ISAAC Steering Committee:N Aït-Khaled* (International Union Against Tuberculosis and Lung Diseases, Paris, France); HR Anderson (Division of Community Health Sciences, St Georges, University of London, London, UK); MI Asher (Department of Paediatrics: Child and Youth Health, Faculty of Medical and Health Sciences, The University of Auckland, New Zealand); R Beasley* (Medical Research Institute of New Zealand, Wellington, New Zealand); B Björkstén* (Institute of Environmental Medicine, Karolinska Institutet, Stockholm, Sweden); B Brunekreef (Institute of Risk Assessment Science, Universiteit Utrecht, Netherlands); J Crane (Wellington Asthma Research Group, Wellington School of Medicine, New Zealand); P Ellwood (Department of Paediatrics: Child and Youth Health, Faculty of Medical and Health Sciences, The University of Auckland, New Zealand); C Flohr (Department of Paediatric Allergy and Dermatology, St Johns Institute of dermatology, St Thomas’ Hospital, London, UK); S Foliaki* (Centre for Public Health Research, Massey University, Wellington, New Zealand); F Forastiere (Department of Epidemiology, Local Health authority Rome, Italy); L García-Marcos (Respiratory Medicine and Allergy Units, ‘Virgen de la Arrixaca’ University Children’s Hospital, University of Murcia, Spain); U Keil* (Institut für Epidemiologie und Sozialmedizin, Universität Münster, Germany); CKW Lai* (Department of Medicine and Therapeutics, The Chinese University of Hong Kong, SAR China); J Mallol* (Department of Paediatric Respiratory Medicine, University of Santiago de Chile, Chile); EA Mitchell (Department of Paediatrics: Child and Youth Health, Faculty of Medical and Health Sciences, The University of Auckland, New Zealand); S Montefort* (Department of Medicine, University of Malta, Malta), J Odhiambo† (Centre Respiratory Diseases Research Unit, Kenya Medical Research Institute, Nairobi, Kenya); N Pearce (Department of Medical Statistics, Faculty Epidemiology and Public Health, London School of Hygiene and Tropical Medicine, London, UK); CF Robertson (Murdoch Children’s Research Institute, Melbourne, Australia); AW Stewart (Population Health, Faculty of Medical and Health Sciences, The University of Auckland, New Zealand); D Strachan (Division of Community Health Sciences, St Georges, University of London, London, UK); E von Mutius (Dr von Haunerschen Kinderklinik de Universität München, Germany); SK Weiland† (Institute of Epidemiology, University of Ulm, Germany); G Weinmayr (Institute of Epidemiology and Medical Biometry, University of Ulm, Germany); H Williams (Centre for Evidence Based Dermatology, Queen’s Medical Centre, University Hospital, Nottingham, UK); G Wong (Department of Paediatrics, Prince of Wales Hospital, Hong Kong, SAR China).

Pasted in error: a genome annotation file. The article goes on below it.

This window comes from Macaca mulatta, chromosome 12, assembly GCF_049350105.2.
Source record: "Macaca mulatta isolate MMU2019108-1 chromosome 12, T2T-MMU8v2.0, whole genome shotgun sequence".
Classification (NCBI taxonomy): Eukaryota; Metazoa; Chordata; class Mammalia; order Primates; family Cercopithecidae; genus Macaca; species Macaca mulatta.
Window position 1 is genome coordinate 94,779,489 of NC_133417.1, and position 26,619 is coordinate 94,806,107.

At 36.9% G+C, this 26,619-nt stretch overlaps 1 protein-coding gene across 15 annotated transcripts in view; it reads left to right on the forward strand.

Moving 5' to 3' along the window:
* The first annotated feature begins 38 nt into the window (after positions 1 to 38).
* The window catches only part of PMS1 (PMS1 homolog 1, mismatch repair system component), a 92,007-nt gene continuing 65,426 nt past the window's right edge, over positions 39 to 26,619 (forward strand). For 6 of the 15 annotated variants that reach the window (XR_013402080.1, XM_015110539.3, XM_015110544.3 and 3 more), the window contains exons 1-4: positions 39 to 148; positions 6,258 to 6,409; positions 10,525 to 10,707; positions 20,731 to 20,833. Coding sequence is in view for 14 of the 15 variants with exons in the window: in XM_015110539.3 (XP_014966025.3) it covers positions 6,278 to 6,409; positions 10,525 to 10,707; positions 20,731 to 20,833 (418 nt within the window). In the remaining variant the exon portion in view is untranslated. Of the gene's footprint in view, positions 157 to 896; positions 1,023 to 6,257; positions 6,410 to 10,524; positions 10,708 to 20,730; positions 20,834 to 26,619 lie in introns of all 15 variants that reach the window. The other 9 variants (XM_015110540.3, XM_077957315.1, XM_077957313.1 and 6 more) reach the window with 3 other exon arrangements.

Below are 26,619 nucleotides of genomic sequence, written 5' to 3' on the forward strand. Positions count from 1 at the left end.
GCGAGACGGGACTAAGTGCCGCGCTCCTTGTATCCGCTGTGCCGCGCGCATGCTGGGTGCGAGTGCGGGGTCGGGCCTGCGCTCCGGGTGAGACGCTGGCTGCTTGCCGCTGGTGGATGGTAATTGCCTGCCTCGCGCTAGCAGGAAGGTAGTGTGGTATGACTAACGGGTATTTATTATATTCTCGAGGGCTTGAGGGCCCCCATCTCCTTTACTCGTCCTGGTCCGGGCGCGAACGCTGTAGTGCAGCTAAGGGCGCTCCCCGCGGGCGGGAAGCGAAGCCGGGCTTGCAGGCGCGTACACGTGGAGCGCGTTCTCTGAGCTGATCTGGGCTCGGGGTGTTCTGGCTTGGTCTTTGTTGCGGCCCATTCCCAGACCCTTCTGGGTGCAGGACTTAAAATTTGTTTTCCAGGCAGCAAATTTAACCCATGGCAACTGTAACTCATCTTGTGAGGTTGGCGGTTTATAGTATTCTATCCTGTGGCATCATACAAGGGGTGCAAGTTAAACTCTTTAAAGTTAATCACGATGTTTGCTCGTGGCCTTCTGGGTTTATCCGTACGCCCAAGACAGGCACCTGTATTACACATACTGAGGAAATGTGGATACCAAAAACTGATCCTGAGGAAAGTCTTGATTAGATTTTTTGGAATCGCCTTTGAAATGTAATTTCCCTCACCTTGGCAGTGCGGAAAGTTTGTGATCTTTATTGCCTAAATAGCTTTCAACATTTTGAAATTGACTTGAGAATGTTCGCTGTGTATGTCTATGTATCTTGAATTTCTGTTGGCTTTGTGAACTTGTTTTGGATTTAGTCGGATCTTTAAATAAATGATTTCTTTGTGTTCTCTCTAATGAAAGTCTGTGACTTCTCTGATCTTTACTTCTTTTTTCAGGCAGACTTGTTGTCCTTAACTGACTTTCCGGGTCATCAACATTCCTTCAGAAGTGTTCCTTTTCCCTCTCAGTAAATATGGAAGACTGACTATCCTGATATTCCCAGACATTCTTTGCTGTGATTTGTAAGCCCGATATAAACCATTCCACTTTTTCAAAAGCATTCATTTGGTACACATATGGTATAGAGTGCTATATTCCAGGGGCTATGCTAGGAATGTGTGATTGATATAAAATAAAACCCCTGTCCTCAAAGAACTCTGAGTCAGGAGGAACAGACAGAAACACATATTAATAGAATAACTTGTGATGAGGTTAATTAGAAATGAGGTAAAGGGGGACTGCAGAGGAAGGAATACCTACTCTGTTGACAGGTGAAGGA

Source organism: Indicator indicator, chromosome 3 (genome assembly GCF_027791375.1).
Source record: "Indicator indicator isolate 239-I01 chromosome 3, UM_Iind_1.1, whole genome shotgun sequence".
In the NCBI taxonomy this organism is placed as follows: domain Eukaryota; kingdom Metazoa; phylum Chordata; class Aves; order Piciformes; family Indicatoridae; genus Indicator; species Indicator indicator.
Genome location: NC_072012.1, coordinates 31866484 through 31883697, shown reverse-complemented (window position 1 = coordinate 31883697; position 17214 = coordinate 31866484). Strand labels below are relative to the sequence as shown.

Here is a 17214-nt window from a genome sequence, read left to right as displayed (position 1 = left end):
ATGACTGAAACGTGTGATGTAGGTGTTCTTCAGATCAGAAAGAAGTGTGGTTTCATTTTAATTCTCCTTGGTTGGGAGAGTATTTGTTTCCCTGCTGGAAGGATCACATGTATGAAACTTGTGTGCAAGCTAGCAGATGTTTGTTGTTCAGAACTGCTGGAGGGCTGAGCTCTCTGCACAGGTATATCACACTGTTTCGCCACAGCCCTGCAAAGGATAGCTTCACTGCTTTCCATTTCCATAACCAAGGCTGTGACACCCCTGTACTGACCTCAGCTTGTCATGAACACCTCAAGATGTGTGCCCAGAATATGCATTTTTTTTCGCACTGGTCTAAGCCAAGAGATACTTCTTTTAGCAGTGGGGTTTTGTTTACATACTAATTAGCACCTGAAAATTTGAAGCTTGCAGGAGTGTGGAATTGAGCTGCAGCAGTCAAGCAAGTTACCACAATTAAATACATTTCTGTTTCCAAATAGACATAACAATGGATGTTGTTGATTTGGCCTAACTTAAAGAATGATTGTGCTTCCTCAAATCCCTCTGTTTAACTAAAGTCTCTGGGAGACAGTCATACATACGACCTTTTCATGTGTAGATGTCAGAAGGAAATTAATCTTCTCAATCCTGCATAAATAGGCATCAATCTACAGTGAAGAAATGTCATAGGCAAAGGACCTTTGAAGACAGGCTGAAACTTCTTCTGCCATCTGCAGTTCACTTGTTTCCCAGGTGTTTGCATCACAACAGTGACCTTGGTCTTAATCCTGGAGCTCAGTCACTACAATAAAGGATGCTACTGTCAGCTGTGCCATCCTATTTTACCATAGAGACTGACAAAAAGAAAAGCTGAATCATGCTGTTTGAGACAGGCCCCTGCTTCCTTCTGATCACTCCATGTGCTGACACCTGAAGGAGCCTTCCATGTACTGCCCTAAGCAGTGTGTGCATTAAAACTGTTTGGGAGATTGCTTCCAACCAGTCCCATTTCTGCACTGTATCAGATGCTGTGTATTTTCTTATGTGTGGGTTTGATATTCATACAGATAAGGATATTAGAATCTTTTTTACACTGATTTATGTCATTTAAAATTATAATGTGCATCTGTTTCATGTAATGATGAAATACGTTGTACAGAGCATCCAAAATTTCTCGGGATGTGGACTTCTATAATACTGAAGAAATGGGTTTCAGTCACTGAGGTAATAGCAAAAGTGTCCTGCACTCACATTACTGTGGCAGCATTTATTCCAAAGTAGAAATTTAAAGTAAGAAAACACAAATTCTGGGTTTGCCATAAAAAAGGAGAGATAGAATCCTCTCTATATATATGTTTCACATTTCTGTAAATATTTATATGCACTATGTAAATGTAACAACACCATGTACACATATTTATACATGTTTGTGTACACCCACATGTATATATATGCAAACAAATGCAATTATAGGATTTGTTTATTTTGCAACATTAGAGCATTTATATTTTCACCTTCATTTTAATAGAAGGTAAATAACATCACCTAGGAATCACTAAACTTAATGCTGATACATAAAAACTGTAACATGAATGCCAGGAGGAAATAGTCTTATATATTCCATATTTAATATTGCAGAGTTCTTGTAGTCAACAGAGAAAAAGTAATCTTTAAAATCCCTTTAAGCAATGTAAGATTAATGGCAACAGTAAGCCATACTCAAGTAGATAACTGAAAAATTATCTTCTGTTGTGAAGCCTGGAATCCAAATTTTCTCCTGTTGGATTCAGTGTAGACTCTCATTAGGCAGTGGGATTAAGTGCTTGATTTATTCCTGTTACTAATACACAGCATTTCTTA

* Regional Coordinators; †Deceased